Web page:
“You may not be interested in strategy, but strategy is interested in you.” – Leon Trotsky
The role of a police inspector includes a strategic dimension, which sergeants aiming for promotion to the next rank often overlook.
In reviewing draft promotion applications, I notice that many aspiring sergeants have compiled good sergeant-level evidence! The strategic aspect for inspector’s work is missing, for example:
- Developing and implementing plans
- Identifying and managing operational threats and risks
- Allocating work and monitoring quality and progress
So what does this ‘strategic aspect’ mean to you? What are your thoughts about it? It’s definitely worth thinking about it ahead of any current or future promotion opportunity.
Look Under Your Nose
“To see what is under one’s nose needs a constant struggle.” – George Orwell
If you are looking for guidance, look no further. It’s right under your nose. However, it’s not always recognised or understood by promotion candidates, who usually rush to collate their promotion application evidence upon learning of an impending submission deadline.
Officers in forces that are not required to compile an application may instead be ‘recommended’ for promotion. However, they then sit back to wait a board date without applying their minds to interpretation of existing guidance.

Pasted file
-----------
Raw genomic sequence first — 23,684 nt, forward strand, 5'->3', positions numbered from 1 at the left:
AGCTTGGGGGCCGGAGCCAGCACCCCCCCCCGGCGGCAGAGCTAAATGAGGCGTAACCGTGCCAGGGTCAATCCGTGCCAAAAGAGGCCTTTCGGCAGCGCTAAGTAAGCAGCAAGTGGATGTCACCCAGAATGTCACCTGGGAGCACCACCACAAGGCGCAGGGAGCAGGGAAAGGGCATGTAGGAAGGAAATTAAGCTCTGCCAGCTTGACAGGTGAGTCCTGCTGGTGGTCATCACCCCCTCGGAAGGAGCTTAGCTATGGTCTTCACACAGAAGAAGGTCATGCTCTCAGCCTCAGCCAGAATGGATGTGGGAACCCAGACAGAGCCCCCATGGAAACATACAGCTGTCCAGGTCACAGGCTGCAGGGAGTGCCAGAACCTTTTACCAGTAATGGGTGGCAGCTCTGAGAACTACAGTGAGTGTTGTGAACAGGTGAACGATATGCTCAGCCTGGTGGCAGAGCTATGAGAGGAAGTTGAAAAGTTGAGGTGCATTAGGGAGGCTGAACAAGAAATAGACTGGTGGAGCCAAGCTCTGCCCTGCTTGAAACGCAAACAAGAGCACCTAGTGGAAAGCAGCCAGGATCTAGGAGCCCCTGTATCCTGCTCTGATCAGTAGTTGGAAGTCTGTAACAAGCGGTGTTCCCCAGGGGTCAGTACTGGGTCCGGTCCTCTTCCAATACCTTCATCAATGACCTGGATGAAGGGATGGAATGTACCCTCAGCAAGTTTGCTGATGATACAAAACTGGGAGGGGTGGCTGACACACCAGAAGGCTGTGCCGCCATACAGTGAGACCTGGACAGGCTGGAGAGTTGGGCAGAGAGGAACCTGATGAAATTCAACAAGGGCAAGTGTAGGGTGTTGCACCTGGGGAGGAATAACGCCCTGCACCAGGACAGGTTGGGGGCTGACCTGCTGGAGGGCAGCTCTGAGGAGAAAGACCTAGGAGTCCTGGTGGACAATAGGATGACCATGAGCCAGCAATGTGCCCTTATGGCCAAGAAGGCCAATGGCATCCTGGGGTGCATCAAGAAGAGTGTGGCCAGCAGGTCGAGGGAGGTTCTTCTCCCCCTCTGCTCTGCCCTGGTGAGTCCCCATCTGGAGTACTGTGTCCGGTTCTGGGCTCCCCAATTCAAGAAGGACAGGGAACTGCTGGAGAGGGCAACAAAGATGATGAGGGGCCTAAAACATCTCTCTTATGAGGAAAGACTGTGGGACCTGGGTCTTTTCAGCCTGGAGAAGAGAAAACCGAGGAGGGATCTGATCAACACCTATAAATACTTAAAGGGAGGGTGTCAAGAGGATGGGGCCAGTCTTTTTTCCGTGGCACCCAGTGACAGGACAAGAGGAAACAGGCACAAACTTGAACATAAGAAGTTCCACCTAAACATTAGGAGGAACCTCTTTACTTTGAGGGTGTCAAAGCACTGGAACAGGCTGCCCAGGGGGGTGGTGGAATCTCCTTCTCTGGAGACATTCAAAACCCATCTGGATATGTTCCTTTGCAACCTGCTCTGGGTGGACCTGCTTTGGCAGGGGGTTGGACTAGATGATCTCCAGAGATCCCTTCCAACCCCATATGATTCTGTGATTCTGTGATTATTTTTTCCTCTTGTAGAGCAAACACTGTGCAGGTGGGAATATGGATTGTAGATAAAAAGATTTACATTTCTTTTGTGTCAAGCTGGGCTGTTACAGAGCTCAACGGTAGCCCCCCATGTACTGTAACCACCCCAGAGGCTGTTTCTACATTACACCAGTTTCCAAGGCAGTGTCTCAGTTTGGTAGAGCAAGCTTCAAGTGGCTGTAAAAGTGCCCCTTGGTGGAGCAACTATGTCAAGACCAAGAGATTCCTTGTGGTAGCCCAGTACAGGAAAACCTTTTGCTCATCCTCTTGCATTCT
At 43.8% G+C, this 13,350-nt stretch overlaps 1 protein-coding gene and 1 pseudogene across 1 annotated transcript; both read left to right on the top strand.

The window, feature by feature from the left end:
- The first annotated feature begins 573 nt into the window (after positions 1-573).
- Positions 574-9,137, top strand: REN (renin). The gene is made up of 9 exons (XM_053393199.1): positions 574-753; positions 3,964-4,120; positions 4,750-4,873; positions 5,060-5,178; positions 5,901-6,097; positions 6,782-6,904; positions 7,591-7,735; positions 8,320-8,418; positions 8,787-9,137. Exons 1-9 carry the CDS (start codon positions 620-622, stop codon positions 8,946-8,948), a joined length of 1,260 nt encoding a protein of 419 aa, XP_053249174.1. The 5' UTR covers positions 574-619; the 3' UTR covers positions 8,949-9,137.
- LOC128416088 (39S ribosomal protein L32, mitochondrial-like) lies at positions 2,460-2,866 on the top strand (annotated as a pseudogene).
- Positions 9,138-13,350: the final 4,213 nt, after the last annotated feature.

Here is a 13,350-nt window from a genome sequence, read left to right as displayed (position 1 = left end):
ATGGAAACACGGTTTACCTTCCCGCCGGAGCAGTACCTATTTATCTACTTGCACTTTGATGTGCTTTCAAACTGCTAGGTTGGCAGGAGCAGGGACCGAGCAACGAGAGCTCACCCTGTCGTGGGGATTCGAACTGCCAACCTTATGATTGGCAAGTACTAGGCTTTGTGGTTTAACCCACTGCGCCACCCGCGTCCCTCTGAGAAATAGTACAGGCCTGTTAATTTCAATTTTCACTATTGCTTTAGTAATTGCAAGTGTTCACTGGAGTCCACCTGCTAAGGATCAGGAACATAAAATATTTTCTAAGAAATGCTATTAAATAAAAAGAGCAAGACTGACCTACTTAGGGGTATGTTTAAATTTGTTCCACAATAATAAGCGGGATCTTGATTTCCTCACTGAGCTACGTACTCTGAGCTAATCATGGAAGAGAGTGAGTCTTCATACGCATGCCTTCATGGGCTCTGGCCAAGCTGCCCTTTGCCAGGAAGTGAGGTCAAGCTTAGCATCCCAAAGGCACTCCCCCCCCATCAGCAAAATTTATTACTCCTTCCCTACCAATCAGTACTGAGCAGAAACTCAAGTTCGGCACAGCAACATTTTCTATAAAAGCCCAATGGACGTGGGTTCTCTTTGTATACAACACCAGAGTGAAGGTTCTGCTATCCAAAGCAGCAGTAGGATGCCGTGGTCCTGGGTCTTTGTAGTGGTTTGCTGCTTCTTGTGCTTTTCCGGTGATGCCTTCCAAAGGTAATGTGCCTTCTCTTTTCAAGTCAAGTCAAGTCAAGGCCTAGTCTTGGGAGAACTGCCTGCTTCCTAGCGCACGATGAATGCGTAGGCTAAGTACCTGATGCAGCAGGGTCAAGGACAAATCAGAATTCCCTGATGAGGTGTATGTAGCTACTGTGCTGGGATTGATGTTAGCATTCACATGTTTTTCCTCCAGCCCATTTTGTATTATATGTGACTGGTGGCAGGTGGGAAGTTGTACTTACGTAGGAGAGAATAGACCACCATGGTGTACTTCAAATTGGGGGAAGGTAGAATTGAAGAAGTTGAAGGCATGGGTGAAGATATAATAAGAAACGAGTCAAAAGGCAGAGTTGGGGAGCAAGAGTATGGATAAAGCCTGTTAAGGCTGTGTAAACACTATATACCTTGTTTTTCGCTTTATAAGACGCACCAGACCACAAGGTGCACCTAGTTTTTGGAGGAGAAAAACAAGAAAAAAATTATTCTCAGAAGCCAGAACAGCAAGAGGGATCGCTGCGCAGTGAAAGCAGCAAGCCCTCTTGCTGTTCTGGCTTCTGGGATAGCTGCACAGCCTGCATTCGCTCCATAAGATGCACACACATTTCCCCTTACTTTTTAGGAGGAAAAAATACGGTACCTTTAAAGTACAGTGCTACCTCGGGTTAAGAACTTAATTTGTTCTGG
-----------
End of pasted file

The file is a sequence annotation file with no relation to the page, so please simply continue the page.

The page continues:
Hidden in Plain Sight
Promotion frameworks provide initial signposting, direction and support and no more. If you require any further assistance, here is the College of Policing’s (COP) guidance:
“It is expected individuals will use professional judgement to assess the complexity and suitability of any evidence provided against the framework.”
In short you’ll need to marshal and compile your inspector promotion evidence and then think about a couple of extra things:
- Level: Is it at level 2 of the Competency and Values Framework (CVF)? Is it also geared towards the level of expectation for an inspector?
- Complexity: As highlighted in the COP guidance above, you’ll need to also assess the ‘complexity’ of any evidence provided. So what does that mean?
Complexity tends to characterise something as having many parts. Intuitively, your evidence will be complex if more connections can be distinguished. In your bid for promotion, avoid providing simple or very basic evidence. With some additional effort and thought, you can include links to policing priorities and clear behaviours of the rank you aspire to.
Available guidance is hidden in plain sight in your force candidate instructions and in your promotion assessment framework e.g. CVF/PPF. You’ll find descriptors for each of the expected behaviours. Some of these provide clear insight into strategic aspects of the inspector role. Here are some examples at Level 2 within the CVF:
- We Deliver, Support and Inspire: ‘I keep track of changes in the external environment, anticipating both the short and long term implications for the police service.’
- We Analyse Critically: ‘I think about different perspectives and motivations when reviewing information and how this may influence key points.’
- We are Innovative and Open Minded: ‘I am able to spotopportunities or threats which may influence how I go about my job in the future by using knowledge of trends, new thinking about policing and changing demographics.’